You can troubleshoot this issue by making sure that the SQL Server Agent Service is running, the Agent jobs associated with the replication and CDC are running and finally that the subscriber server is reachable.
Database Mirroring and Always on Availability Group
SQL Server Database Mirroring is a database level high availability solution, that consists of a principal server that sends the active Transaction Log records to the mirror database in the mirror server then redoes these changes on the mirror database. On the other hand, the SQL Server Always on Availability Group feature, is a database level high availability solution, that consists of a primary server, that sends the transaction log records from the primary databases to the secondary database, to be written in the database transaction log file first for caching, and reflect the changes later to the database.
If the Database Mirroring or the Always on Availability Group is configured to work in synchronous mode, the transaction will be committed only when the SQL Server transaction log is written to the secondary server. When working in asynchronous mode, the transaction will be committed without waiting for it to be committed in the secondary site. But in all cases, the log record will not be marked as inactive until it is copied to the secondary site.
If the mirrored server or secondary replica is not reachable, the SQL Transaction Log records in the primary site that are not copied to the secondary site yet will remain part of the active log that cannot be truncated. After a long time of disconnection, the number of SQL transaction logs pending the mirroring or the availability replica will increase, leading the SQL Server Transaction Log file to run out of free space due to not being able to reuse the log space.
To overcome this issue, make sure that you troubleshoot and fix the connectivity issue between the replicas, or the issue that caused the mirroring or the availability group sites to fail as soon as possible, in order not to have a large number of records pending in the primary site.
Long Running Backup
When a database Full or Differential backup operation is running, SQL Server Transaction Log truncation will be delayed, in order to include the active portion of the Transaction Log in that backup. If this backup operation keeps running for a long time, the SQL Transaction Log truncation will be delayed for a longer time and the SQL Transaction Log file will grow, due to not being able to reuse the inactive part of the log.
You need to troubleshoot the main cause behind running the log operation for a long time, such as the internal blocking process or a performance issue on the underlying disk I/O system to overcome that log growth.
Troubleshoot Log Growth
When the SQL Server Transaction Log file of the database runs out of free space, you need first to verify the Transaction Log file size settings and check if it is possible to extend the log file size. If you are not able to extend the log file size and the database recovery model is Full, you can force the log truncation by changing it to Simple recovery model. If the database recovery model is already Simple or changing it to Simple recovery model is not applicable, you need to identify what is preventing the SQL Server Transaction Log from being truncated.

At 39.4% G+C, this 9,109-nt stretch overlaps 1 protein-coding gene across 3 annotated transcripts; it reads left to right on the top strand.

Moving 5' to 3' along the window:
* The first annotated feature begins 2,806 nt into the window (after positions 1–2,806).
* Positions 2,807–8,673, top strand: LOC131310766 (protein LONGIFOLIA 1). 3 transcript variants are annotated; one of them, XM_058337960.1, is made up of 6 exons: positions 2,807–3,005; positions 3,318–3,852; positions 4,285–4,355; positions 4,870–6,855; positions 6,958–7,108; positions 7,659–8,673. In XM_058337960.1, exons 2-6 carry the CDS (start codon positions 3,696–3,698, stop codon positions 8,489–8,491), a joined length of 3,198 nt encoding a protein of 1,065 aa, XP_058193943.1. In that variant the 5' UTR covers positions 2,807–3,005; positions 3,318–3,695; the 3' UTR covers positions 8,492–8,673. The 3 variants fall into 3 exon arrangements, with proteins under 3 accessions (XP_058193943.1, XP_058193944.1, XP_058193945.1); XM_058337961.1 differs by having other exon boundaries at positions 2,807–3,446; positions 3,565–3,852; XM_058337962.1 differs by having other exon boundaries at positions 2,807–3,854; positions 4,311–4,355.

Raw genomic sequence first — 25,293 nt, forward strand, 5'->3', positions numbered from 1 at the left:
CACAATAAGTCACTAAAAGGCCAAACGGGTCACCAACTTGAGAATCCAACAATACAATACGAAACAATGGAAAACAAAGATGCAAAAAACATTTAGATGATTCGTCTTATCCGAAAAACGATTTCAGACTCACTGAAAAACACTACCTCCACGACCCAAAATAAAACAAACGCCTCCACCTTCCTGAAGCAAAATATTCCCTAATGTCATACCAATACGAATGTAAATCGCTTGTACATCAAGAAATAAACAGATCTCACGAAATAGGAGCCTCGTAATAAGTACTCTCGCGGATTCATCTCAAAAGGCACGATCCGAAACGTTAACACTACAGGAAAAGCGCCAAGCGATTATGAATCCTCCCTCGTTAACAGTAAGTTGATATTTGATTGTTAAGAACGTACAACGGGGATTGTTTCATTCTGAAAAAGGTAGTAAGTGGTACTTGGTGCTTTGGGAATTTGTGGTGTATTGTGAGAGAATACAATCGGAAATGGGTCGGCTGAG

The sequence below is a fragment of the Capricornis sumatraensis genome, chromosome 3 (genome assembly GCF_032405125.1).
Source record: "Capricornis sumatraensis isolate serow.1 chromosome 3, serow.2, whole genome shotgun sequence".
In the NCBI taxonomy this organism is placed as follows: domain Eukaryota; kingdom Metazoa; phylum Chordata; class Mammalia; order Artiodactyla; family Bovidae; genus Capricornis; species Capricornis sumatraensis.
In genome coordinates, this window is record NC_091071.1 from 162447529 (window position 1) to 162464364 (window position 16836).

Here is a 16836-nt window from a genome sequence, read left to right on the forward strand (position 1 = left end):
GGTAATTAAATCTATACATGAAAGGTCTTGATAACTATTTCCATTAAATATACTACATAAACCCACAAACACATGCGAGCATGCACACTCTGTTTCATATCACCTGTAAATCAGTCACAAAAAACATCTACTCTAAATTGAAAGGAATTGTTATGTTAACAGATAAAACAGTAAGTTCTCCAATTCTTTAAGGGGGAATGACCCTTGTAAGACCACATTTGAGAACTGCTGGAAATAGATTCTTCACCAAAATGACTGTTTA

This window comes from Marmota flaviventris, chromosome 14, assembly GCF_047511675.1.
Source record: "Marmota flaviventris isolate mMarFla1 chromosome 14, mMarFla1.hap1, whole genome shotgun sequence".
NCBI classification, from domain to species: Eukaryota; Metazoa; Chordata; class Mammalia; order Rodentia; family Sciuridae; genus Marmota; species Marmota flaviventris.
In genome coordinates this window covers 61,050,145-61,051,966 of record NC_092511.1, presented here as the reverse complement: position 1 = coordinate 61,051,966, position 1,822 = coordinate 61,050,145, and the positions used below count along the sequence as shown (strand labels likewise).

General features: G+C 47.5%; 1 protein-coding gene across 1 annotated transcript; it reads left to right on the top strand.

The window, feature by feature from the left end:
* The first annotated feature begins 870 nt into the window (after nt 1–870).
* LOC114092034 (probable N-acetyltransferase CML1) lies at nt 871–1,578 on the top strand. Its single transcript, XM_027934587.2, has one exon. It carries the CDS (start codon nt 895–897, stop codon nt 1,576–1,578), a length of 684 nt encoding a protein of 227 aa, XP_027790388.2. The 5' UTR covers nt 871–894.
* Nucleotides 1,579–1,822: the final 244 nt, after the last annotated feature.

The sys.databases system catalog view can be used to retrieve useful information about the reason behind preventing the SQL Transaction Log file from being truncated, under the log_reuse_wait_desc column, as in the query below:
The result returned from the previous query will be like the below:
The log_reuse_wait_desc column value that indicates a healthy state for the database Transaction Log file is NOTHING, which means that the SQL Transaction Log is truncated and reusable. Other values that may return from the sys.databases in the log_reuse_wait_desc column, that shows what is preventing the SQL Transaction Log from being truncated, include:
After identifying the reason behind preventing the SQL Transaction Log from being truncated, you can troubleshoot that blocker as discussed earlier in this article. For more information about managing the SQL Transaction Log, check Managing SQL Server transaction logs.
Monitoring SQL Server Transaction Log File
It is always better to be a proactive database administrator and keep an eye on the SQL Server Transaction Log file growth, in order to prevent catastrophic issues when having the log file running out of free space for a long time. Rather than sleeping beside the server, you can use a monitoring tool such as the System Center Operations Manager (SCOM) tool, Performance Monitor counters, or simply create an alert that reads from one of the system catalog views and notify an operator by email when the free space of the SQL Transaction Log file becomes under a predefined threshold.
sys.dm_db_log_space_usage is a dynamic management view, introduced in SQL Server 2012, that is used to return space usage information for the transaction log. The below query can be used to check the free space percentage in the SQL Transaction Log file of the current database:
And the result will be like:
If the result returned from the previous query falls down a predefined threshold, before running the SQL Server Transaction Log file out of free space, the DBA will be notified by an email, SMS or call based on the monitoring tool used in your entity.
In the next article of this series, we will discuss the different operations that can be performed on the SQL Transaction Log including the back, truncate and shrink operations, and make it easier for the reader to identify one from the other. Stay tuned!